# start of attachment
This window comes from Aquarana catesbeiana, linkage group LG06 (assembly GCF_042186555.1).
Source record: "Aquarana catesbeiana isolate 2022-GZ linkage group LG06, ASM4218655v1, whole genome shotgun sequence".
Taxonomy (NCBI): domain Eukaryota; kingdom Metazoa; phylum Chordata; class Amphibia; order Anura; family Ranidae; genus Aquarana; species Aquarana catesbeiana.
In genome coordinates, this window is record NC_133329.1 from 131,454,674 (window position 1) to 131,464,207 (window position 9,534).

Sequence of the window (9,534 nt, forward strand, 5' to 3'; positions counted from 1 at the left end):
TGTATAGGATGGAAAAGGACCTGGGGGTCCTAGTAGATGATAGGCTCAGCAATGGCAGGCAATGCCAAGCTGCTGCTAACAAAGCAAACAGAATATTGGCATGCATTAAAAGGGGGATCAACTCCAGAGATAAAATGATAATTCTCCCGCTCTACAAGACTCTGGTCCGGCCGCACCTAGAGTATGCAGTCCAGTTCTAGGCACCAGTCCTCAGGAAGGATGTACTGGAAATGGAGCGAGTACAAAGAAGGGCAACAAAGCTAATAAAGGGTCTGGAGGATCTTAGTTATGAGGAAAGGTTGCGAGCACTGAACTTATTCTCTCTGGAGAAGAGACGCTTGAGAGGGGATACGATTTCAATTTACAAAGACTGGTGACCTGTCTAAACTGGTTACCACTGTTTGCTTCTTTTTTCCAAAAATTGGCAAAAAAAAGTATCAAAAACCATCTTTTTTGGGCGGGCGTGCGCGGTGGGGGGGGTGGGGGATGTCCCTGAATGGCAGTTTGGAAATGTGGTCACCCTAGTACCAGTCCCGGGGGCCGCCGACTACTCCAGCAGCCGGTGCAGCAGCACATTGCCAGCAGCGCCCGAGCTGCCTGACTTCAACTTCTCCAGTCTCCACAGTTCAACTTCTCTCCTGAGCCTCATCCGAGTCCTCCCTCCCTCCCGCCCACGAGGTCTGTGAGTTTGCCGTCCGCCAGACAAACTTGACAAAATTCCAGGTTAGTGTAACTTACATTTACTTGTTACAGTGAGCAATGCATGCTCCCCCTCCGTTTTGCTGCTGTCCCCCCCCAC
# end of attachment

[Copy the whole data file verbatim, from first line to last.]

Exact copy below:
This window comes from Aquarana catesbeiana, linkage group LG06 (assembly GCF_042186555.1).
Source record: "Aquarana catesbeiana isolate 2022-GZ linkage group LG06, ASM4218655v1, whole genome shotgun sequence".
Taxonomy (NCBI): domain Eukaryota; kingdom Metazoa; phylum Chordata; class Amphibia; order Anura; family Ranidae; genus Aquarana; species Aquarana catesbeiana.
In genome coordinates, this window is record NC_133329.1 from 131,454,674 (window position 1) to 131,464,207 (window position 9,534).

Sequence of the window (9,534 nt, forward strand, 5' to 3'; positions counted from 1 at the left end):
TGTATAGGATGGAAAAGGACCTGGGGGTCCTAGTAGATGATAGGCTCAGCAATGGCAGGCAATGCCAAGCTGCTGCTAACAAAGCAAACAGAATATTGGCATGCATTAAAAGGGGGATCAACTCCAGAGATAAAATGATAATTCTCCCGCTCTACAAGACTCTGGTCCGGCCGCACCTAGAGTATGCAGTCCAGTTCTAGGCACCAGTCCTCAGGAAGGATGTACTGGAAATGGAGCGAGTACAAAGAAGGGCAACAAAGCTAATAAAGGGTCTGGAGGATCTTAGTTATGAGGAAAGGTTGCGAGCACTGAACTTATTCTCTCTGGAGAAGAGACGCTTGAGAGGGGATACGATTTCAATTTACAAAGACTGGTGACCTGTCTAAACTGGTTACCACTGTTTGCTTCTTTTTTCCAAAAATTGGCAAAAAAAAGTATCAAAAACCATCTTTTTTGGGCGGGCGTGCGCGGTGGGGGGGGTGGGGGATGTCCCTGAATGGCAGTTTGGAAATGTGGTCACCCTAGTACCAGTCCCGGGGGCCGCCGACTACTCCAGCAGCCGGTGCAGCAGCACATTGCCAGCAGCGCCCGAGCTGCCTGACTTCAACTTCTCCAGTCTCCACAGTTCAACTTCTCTCCTGAGCCTCATCCGAGTCCTCCCTCCCTCCCGCCCACGAGGTCTGTGAGTTTGCCGTCCGCCAGACAAACTTGACAAAATTCCAGGTTAGTGTAACTTACATTTACTTGTTACAGTGAGCAATGCATGCTCCCCCTCCGTTTTGCTGCTGTCCCCCCCCAC